We’d like to believe climate change won’t affect us.
But according to a new report by the Intergovernmental Panel on Climate Change, by 2040 the global population could see global temperatures rise to dangerous levels of 2.7 degrees Fahrenheit above pre-industrial levels. This could create serious harm for coastlines, coral reefs and populations that already have severe droughts.
So why doesn’t there seem to be any sort of concern regarding such a catastrophic issue? Inaction is traced to the idea that climate change is buck-passed on a small and large scale.
At a more local level, we’d like to think someone else will be the one to live more sustainably by driving an electric car, recycling, picking up trash or other environmentally-friendly endeavors. In addition, we feel less proactive because climate change is not something we are able to fix individually. It takes a collective effort and because it’s an irreversible issue, we approach it as a daunting task.
But as the report points out, if we don’t make a collective change, our planet will deteriorate quickly starting with coral reef destruction, wildfires and food shortages.
No matter how segregated environmental problems may appear to the average person, the complexity of the earth means a small change will likely yield a massive effect. Unfortunately, people can’t see the urgency if the numbers are not shocking enough.
It seems like there will need to be scarier and more drastic statistics in evidence for climate change, in order for people to believe the urgency. But until then, people are quick to shrug it off.
As citizens of a wealthy country with plenty of resources not just to combat climate change, but also spread awareness and education about the matter, Americans should take it upon themselves to be ambassadors for change.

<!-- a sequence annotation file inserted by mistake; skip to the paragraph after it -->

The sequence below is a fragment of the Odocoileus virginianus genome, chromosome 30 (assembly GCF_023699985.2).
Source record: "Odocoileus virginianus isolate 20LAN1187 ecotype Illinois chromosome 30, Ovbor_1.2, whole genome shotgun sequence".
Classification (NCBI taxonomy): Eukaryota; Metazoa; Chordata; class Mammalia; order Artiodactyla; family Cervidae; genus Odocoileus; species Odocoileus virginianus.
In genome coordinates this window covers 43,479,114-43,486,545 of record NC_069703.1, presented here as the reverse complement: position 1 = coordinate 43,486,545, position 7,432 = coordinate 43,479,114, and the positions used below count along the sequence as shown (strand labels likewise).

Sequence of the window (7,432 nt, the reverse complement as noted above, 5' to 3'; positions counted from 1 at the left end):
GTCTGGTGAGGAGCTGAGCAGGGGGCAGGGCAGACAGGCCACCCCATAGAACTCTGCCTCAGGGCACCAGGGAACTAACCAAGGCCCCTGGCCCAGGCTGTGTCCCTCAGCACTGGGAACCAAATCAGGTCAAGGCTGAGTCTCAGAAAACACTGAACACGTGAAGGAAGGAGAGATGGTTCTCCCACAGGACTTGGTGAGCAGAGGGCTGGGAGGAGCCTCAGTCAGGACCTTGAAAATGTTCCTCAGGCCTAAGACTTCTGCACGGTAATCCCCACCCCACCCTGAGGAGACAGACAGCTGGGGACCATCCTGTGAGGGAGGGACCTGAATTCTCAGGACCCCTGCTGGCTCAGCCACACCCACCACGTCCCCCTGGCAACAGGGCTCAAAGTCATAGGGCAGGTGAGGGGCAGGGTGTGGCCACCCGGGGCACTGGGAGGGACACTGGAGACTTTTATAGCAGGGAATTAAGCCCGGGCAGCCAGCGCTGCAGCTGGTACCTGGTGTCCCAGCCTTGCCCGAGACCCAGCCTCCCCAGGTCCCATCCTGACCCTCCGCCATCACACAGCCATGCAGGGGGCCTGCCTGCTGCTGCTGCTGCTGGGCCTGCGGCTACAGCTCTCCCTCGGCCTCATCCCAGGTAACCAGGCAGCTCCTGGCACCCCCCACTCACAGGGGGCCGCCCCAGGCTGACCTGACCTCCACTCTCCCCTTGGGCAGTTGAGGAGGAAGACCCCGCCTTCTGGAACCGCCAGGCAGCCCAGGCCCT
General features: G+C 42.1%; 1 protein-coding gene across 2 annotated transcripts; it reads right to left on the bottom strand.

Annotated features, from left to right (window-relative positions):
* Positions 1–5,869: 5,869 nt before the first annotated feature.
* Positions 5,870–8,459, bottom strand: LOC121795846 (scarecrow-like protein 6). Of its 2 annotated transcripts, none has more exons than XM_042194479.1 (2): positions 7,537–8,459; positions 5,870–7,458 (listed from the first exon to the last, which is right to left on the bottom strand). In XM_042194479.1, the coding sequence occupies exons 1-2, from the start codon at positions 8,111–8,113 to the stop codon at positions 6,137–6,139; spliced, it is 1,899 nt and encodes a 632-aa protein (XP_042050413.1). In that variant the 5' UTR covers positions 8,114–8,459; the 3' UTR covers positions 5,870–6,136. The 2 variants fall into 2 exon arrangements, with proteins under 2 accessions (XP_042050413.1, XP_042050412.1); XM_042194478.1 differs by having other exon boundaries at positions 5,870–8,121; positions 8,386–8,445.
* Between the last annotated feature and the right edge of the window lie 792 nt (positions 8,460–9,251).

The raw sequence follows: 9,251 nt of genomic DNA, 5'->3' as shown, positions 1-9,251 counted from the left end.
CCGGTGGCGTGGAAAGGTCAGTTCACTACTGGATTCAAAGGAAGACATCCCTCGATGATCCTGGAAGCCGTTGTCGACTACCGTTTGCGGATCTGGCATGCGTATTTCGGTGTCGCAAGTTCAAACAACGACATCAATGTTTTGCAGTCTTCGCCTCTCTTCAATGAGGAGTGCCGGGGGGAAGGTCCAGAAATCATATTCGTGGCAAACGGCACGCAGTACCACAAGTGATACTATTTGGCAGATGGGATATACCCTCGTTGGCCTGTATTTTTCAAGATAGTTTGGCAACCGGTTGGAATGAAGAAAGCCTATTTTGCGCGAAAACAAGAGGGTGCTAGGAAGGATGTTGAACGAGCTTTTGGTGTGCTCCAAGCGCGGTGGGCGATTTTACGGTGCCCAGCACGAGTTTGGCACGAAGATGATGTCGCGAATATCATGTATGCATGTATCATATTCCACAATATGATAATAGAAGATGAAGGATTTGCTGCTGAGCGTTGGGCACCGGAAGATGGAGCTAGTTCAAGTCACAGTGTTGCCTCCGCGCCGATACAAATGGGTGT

Natural disasters and other possible effects of climate change don’t always phase our country. Though there are many people in the United States that reside under the poverty line, overall we are capable of maintaining our infrastructure.
For less wealthy and developed countries, this is more of an issue, which is why our government should take it upon themselves to be more committed to the international fight against climate change — for those nations that can’t.
Pulling out of long-term international conservation policies like the Paris Agreement are steps in the wrong direction, and the next administration to take the reigns will need to have a more dedicated approach.
These long-term treaties among the members of the international community are important because if we don’t have those, then what do we have as a means to make a statement that we’re all fighting together? They’re the last thing we have to prove were committed to climate change in the long run.
At the same time, we need to improve education on the subject.
At a young age, children across the world need to be introduced to this topic. Why are we waiting? Moreso, college-aged students need to plan and collaborate to be more sustainable when they graduate and have the responsibility of making independent life choices.
In other countries such as China and many in the European Union, lawmakers have started to enact carbon pricing programs to help. The United States is the second-largest greenhouse-gas emitter behind China, yet for some reason, lawmakers have been slow to even consider such taxation or a price on carbon dioxide emissions.
If lawmakers are unwilling to take the next step toward combating climate change as a collective international community, the best thing we can do is become more educated and proactive as individuals. We share this space together and we can’t let our laziness trump our generational legacy.
The year 2040 is just 22 years away.